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Judgement day in 'The Crucible'

By Denis Roco Published in the Philippine Star, February 18, 2010

MANILA, Philippines - How would you feel if millions of people thought ill of you, spoke ill of you and didn’t even know you and your side of the story? Names are stigmatized in a flash because passing judgment is a natural, initial reaction. Jesus Christ was judged 2,000 years ago, and the judgment that befell Him translated to death, which goes to prove that judgment is literally deadly.


On Feb. 27 and March 6, Assumption College San Lorenzo’s METTA (Marie Eugenie Theater of the Assumption) will stage a play that will allow the audience to judge those who pass judgment. It will stage Arthur Miller’s 1953 Tony award-winning The Crucible. In 1692, the time of Crucible, Puritan women had few outlets to express fear.


Countless young girls were orphaned and witnessed the death of their families from violent confrontations with Native Americans. As an act of survival, a form of control to escape the surrounding violence was shaped through dark cults such as Voodoo. These women suffering suppression of emotion found release by fantasizing that supernatural powers controlled, protected and haunted them.


Europe in the 1500s and 1600s had witch hunts used to eliminate thousands of women who did not follow society’s social and gender expectation. In 1692, there was no formal government or justice system in Salem, Massachusetts because the Puritans broke ties with England. Puritans, having their own moral and civil code, had citizens tested for their fidelity to both the Puritan church and the state. That blind rigidness to dogma was ultimately a downfall to this small community and still reverberates in today’s times.


“It’s in English and we’re not adapting it to Filipino. It’s certainly resonant to the things that are happening now, (such as) Fundamentalism. The play occurs in the small community of Salem where religion is overpowering and strict with its tenets. The core of this play is a young girl who falls in love with a married man and because she was eventually resisted by this man she comes up with a (malicious) idea. By this time, there was this phenomenon of witch hunting. Anybody who’s being accused of being a witch ends up getting hanged. She’s so passionate about this man, John Proctor. She becomes obsessed. In her head, all she needs to do is to get rid of the wife,” says guest director of The Crucible Josefina “Jose” Estrella.


“One of the things Elizabeth Proctor does is she tries to save her husband, John Proctor, from hanging. (It’s similar to) Jason Ivler and his mother (Marlene Aguilar). That’s just the dilemma of a mother, how can a mother turn her son in? I think that that is relevant,” explains METTA artistic director Ana Valdes-Lim.


Jose interrupts saying, “In a way I think it is harassment. Because it’s a teen and a married man. If you look at it, it’s happening. If some young child decides, because she’s so obsessed with this guy, just decides to pinpoint and label you (that) ‘she’s a whore...’ (what happens is that) a generic, non-emotional name starts to have an implication. (Then when) you throw it at somebody, you’re stigmatized!”


“When there’s a rumor, and you want to believe the rumor, you don’t wait for proof. You believe right away and you go on. How many of us are guilty of that?” Ana continues. Obviously, the play itself is an attack on the Catholic religion. So why set it in a predominantly Roman Catholic country and especially within a devout Catholic school? “It’s important for students to learn about the history of the Catholic religion and the trials it encountered through time. When you say Catholic, it’s not as spotless. It’s not just about saints and goodness. It’s not about only good deeds, it’s also political. It’s a good lesson to learn about what happened before, the weaknesses of institution, of organized religion and to project it now into what we’re seeing,” explains Jose. “We’re adult. We need to continue growing if we expect them (the Assumption community) to grow. All of us mature people need to find intelligent challenging stuff. The musical Broadway stuff, that’s basic. But after that, we need to get over just getting on-stage and just getting the applause. I love to do work that poses dilemmas. I don’t want it to be just clear-cut. I want to do material that actually makes you think. Of course we’re women, we’re a women’s college. The one that comes clearly to us are the women’s issues. We want part of our education to be stuff that make people think and poses a dilemma that is not black and white. The world is so gray. And the student has to think because when you get out, life is full of dilemmas,” Ana elaborates.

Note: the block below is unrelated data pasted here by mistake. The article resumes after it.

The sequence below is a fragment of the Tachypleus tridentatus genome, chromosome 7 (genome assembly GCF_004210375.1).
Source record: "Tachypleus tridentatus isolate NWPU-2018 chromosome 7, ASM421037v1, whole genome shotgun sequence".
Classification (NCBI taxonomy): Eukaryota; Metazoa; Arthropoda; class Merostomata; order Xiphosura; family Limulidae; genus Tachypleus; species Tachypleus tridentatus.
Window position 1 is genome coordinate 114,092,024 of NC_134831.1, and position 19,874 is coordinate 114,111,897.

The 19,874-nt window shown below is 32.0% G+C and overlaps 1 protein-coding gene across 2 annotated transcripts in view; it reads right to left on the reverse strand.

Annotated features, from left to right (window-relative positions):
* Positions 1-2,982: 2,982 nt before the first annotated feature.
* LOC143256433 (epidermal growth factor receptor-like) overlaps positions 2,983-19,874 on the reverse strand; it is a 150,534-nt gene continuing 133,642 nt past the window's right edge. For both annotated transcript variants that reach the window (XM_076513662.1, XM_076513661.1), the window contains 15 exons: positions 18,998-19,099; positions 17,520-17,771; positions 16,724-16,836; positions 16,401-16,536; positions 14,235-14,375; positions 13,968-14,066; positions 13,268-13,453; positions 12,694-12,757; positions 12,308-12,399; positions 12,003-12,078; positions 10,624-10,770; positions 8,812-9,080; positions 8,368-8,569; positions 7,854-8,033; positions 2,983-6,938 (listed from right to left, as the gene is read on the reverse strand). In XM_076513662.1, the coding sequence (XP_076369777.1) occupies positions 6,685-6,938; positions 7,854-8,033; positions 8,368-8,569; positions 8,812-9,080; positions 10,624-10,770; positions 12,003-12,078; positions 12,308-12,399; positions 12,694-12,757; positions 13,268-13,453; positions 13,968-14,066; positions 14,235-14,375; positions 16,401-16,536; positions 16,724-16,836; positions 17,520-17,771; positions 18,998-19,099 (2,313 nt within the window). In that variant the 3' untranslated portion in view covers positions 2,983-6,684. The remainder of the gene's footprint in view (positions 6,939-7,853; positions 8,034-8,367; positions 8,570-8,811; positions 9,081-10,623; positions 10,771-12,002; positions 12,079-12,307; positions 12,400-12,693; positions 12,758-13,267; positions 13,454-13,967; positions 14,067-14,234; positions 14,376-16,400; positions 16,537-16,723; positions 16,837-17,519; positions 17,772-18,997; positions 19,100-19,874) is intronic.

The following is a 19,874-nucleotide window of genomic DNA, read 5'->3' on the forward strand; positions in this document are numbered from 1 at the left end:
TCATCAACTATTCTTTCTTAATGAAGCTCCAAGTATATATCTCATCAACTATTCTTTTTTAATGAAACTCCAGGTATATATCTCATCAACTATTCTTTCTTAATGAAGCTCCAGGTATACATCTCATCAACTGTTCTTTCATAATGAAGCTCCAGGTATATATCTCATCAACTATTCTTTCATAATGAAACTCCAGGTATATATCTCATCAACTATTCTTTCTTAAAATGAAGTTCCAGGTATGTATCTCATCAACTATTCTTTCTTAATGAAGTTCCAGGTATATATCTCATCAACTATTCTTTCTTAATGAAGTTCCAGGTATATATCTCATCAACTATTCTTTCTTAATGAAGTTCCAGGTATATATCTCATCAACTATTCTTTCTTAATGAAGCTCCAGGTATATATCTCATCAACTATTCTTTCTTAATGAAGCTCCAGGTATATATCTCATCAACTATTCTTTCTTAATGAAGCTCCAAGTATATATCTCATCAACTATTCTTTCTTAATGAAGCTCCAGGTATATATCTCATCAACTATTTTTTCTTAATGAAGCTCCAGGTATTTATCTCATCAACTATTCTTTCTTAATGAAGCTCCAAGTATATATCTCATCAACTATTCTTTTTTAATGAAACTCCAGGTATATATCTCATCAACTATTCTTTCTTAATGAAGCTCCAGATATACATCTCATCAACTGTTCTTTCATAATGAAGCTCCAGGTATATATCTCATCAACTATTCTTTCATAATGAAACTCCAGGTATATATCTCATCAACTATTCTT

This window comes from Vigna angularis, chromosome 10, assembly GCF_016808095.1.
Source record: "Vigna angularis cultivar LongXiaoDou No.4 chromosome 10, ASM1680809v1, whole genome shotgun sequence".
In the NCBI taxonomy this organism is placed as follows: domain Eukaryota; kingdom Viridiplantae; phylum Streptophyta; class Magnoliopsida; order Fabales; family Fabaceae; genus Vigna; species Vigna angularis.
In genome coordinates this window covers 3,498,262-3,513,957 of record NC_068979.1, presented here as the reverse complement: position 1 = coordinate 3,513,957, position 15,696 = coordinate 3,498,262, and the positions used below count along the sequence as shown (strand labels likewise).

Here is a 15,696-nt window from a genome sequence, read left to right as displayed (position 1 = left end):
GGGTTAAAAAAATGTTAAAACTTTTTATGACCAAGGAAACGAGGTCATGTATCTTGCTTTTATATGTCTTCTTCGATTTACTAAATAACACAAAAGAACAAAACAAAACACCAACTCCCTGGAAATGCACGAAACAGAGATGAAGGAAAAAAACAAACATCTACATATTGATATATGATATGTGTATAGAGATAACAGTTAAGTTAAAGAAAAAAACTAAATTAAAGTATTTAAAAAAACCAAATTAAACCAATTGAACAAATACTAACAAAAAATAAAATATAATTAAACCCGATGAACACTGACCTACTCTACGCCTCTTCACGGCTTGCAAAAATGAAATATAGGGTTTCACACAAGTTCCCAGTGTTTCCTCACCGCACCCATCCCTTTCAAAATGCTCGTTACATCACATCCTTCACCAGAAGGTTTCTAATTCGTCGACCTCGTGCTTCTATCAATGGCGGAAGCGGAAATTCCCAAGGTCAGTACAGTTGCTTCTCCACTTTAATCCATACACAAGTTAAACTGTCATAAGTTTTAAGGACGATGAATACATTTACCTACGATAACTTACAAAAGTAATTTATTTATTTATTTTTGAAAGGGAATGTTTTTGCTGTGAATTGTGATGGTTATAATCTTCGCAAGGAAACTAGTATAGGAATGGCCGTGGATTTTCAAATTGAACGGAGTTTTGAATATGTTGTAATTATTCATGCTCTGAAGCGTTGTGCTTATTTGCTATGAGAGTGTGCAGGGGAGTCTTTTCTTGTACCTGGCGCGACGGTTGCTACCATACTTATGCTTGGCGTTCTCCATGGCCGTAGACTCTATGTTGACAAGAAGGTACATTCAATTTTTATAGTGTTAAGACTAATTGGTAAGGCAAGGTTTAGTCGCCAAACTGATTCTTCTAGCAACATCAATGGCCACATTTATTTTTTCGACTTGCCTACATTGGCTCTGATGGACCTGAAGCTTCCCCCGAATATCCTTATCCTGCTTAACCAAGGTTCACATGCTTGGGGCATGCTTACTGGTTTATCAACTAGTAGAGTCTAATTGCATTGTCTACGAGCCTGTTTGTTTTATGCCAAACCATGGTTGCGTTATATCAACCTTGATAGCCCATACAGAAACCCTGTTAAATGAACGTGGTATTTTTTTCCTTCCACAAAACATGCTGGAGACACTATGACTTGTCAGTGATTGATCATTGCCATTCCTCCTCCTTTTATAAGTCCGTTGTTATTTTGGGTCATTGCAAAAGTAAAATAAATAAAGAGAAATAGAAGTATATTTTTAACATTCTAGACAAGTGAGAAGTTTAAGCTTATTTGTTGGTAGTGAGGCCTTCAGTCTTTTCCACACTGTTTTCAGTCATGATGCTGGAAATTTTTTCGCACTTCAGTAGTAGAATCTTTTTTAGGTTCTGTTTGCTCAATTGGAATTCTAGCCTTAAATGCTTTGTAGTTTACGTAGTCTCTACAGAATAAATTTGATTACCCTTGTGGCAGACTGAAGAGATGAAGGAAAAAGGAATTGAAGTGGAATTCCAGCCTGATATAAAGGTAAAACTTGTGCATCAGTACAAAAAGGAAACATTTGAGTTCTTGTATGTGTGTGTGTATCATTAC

“We should be able to look inside ourselves and say we’ve been weak before and this is how weak we’ve been, which can be a very positive and enlightening thing,” says Jose. Espousing the values of tolerance, respect for the others and rights of a human being through the play, Ana points out, “We don’t do art for art’s sake. We do it for education. It’s art for education. We’re aligned with our founder, St. Marie Eugenie who was canonized in 2007. She’s all for transformation, the formation of the individual.”


With an exciting new theater company on the rise, METTA perfectly complements Assumption’s new college course, Theater Arts and Media Education. In due time, more original works will be staged as well. Ana wishes with her thrust pervading each play, “That when you experience art, you change. You’re transformed into something better, something more whole. Something more yourself.” With that said, transformation begins with just two hours in one play.

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